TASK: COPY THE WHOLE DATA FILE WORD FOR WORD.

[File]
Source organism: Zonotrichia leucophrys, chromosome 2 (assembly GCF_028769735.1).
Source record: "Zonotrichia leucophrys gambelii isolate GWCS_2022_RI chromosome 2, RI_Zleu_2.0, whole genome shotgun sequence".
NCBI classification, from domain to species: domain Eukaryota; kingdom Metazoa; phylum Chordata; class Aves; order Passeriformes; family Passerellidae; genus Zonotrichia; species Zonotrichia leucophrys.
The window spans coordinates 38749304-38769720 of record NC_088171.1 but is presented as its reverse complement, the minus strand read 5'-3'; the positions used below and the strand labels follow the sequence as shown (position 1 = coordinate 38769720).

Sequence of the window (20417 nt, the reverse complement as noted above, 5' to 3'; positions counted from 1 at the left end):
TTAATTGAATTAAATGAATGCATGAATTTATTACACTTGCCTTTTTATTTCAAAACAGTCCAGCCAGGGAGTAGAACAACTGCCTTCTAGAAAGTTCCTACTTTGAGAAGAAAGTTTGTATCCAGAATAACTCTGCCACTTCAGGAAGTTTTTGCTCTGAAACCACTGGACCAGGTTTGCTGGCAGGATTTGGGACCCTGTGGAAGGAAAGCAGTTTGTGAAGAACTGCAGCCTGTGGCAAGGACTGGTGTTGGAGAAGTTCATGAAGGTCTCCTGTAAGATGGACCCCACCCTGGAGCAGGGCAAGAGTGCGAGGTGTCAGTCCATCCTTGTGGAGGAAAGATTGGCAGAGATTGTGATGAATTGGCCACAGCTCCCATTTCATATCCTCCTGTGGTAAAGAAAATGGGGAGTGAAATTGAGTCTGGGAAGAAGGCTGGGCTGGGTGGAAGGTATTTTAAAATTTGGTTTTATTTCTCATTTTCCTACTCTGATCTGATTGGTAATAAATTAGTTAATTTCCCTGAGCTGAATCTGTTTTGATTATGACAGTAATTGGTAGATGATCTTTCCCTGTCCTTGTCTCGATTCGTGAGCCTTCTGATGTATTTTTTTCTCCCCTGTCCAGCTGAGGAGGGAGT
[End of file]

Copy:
Source organism: Zonotrichia leucophrys, chromosome 2 (assembly GCF_028769735.1).
Source record: "Zonotrichia leucophrys gambelii isolate GWCS_2022_RI chromosome 2, RI_Zleu_2.0, whole genome shotgun sequence".
NCBI classification, from domain to species: domain Eukaryota; kingdom Metazoa; phylum Chordata; class Aves; order Passeriformes; family Passerellidae; genus Zonotrichia; species Zonotrichia leucophrys.
The window spans coordinates 38749304-38769720 of record NC_088171.1 but is presented as its reverse complement, the minus strand read 5'-3'; the positions used below and the strand labels follow the sequence as shown (position 1 = coordinate 38769720).

Sequence of the window (20417 nt, the reverse complement as noted above, 5' to 3'; positions counted from 1 at the left end):
TTAATTGAATTAAATGAATGCATGAATTTATTACACTTGCCTTTTTATTTCAAAACAGTCCAGCCAGGGAGTAGAACAACTGCCTTCTAGAAAGTTCCTACTTTGAGAAGAAAGTTTGTATCCAGAATAACTCTGCCACTTCAGGAAGTTTTTGCTCTGAAACCACTGGACCAGGTTTGCTGGCAGGATTTGGGACCCTGTGGAAGGAAAGCAGTTTGTGAAGAACTGCAGCCTGTGGCAAGGACTGGTGTTGGAGAAGTTCATGAAGGTCTCCTGTAAGATGGACCCCACCCTGGAGCAGGGCAAGAGTGCGAGGTGTCAGTCCATCCTTGTGGAGGAAAGATTGGCAGAGATTGTGATGAATTGGCCACAGCTCCCATTTCATATCCTCCTGTGGTAAAGAAAATGGGGAGTGAAATTGAGTCTGGGAAGAAGGCTGGGCTGGGTGGAAGGTATTTTAAAATTTGGTTTTATTTCTCATTTTCCTACTCTGATCTGATTGGTAATAAATTAGTTAATTTCCCTGAGCTGAATCTGTTTTGATTATGACAGTAATTGGTAGATGATCTTTCCCTGTCCTTGTCTCGATTCGTGAGCCTTCTGATGTATTTTTTTCTCCCCTGTCCAGCTGAGGAGGGAGT